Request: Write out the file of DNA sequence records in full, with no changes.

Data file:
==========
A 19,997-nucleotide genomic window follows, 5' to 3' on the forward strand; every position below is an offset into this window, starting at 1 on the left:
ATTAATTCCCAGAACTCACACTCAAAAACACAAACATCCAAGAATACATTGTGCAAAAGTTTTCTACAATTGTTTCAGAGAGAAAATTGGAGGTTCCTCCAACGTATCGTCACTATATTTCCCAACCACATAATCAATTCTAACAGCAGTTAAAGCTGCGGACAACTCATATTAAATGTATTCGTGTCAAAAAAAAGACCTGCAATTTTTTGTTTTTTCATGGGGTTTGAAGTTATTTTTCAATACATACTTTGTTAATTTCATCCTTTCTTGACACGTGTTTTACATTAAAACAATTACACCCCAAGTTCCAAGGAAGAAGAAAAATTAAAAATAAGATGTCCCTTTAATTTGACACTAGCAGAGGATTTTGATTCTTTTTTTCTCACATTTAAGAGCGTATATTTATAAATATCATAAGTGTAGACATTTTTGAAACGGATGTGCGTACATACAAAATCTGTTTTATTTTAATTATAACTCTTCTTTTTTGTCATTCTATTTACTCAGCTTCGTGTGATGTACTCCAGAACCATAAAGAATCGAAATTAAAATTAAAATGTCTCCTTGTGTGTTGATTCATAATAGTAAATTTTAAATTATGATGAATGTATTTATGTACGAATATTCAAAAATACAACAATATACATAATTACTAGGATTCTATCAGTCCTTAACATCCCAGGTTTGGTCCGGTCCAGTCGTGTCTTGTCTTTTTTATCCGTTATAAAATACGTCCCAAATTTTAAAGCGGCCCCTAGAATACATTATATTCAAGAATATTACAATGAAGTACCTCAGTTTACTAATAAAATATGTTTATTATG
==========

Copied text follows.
A 19,997-nucleotide genomic window follows, 5' to 3' on the forward strand; every position below is an offset into this window, starting at 1 on the left:
ATTAATTCCCAGAACTCACACTCAAAAACACAAACATCCAAGAATACATTGTGCAAAAGTTTTCTACAATTGTTTCAGAGAGAAAATTGGAGGTTCCTCCAACGTATCGTCACTATATTTCCCAACCACATAATCAATTCTAACAGCAGTTAAAGCTGCGGACAACTCATATTAAATGTATTCGTGTCAAAAAAAAGACCTGCAATTTTTTGTTTTTTCATGGGGTTTGAAGTTATTTTTCAATACATACTTTGTTAATTTCATCCTTTCTTGACACGTGTTTTACATTAAAACAATTACACCCCAAGTTCCAAGGAAGAAGAAAAATTAAAAATAAGATGTCCCTTTAATTTGACACTAGCAGAGGATTTTGATTCTTTTTTTCTCACATTTAAGAGCGTATATTTATAAATATCATAAGTGTAGACATTTTTGAAACGGATGTGCGTACATACAAAATCTGTTTTATTTTAATTATAACTCTTCTTTTTTGTCATTCTATTTACTCAGCTTCGTGTGATGTACTCCAGAACCATAAAGAATCGAAATTAAAATTAAAATGTCTCCTTGTGTGTTGATTCATAATAGTAAATTTTAAATTATGATGAATGTATTTATGTACGAATATTCAAAAATACAACAATATACATAATTACTAGGATTCTATCAGTCCTTAACATCCCAGGTTTGGTCCGGTCCAGTCGTGTCTTGTCTTTTTTATCCGTTATAAAATACGTCCCAAATTTTAAAGCGGCCCCTAGAATACATTATATTCAAGAATATTACAATGAAGTACCTCAGTTTACTAATAAAATATGTTTATTATG